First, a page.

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When the Media Got It Wrong

A critic says we live in a world of media myths, from “The War of the Worlds” to Watergate. We look at when the press gets it wrong.

Richard Nixon says goodbye outside the White House as he boards a helicopter after resigning the Presidency in this Aug. 9, 1974 file photo. (AP)

There are so many big media milestones we think we know for sure. 

When Walter Cronkite said Vietnam was a quagmire, LBJ thought he’d lost the country. When Edward Murrow took on red-baiter Joseph McCarthy, McCarthy was done. Woodward and Bernstein took down Richard Nixon in Watergate. Orson Welles’ Martian invasion radio-play made Americans hysterical.

Wrong, wrong, wrong, and wrong, says my guest today. 

All “media myths,” he says. And there’s a lot more where those came from.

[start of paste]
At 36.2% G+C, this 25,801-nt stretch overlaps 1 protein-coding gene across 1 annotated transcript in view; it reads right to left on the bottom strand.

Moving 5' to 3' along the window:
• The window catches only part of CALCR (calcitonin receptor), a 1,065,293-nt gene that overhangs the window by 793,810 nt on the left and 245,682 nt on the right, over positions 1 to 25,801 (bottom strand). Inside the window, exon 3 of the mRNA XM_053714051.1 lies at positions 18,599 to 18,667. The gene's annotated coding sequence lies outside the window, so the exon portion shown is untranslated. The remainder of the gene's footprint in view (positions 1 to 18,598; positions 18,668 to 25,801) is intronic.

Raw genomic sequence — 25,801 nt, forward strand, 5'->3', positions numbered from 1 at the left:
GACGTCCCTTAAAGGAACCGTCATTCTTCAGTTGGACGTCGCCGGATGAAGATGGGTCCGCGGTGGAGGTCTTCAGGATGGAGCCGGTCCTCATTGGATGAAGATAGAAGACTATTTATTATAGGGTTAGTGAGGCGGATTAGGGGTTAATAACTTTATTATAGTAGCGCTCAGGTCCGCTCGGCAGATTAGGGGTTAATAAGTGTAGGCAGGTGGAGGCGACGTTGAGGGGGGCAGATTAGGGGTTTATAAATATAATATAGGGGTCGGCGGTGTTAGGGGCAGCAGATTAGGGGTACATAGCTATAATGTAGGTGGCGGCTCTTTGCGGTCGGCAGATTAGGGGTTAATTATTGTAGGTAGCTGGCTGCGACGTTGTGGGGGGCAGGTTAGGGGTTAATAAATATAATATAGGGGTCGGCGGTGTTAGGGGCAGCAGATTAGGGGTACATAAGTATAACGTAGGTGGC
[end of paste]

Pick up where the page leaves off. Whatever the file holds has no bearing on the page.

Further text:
This Hour, On Point: the charge of “media myth” and American history.

Guests:

W. Joseph Campbell, professor at American University’s School of Communication. Previously, he worked as a journalist for the Cleveland Plain Dealer, the Hartford Courant, and the Associated Press. He’s author of “Yellow Journalism: Puncturing the Myths, Defining the Legacies” and “The Year that Defined American Journalism: 1897 and the Clash of Paradigms.” His new book is: “Getting it Wrong: Ten of the Greatest Misreported Stories in American Journalism.” You can read an excerpt.

Jack Beatty, On Point news analyst and historian. His latest book is “Age of Betrayal.”

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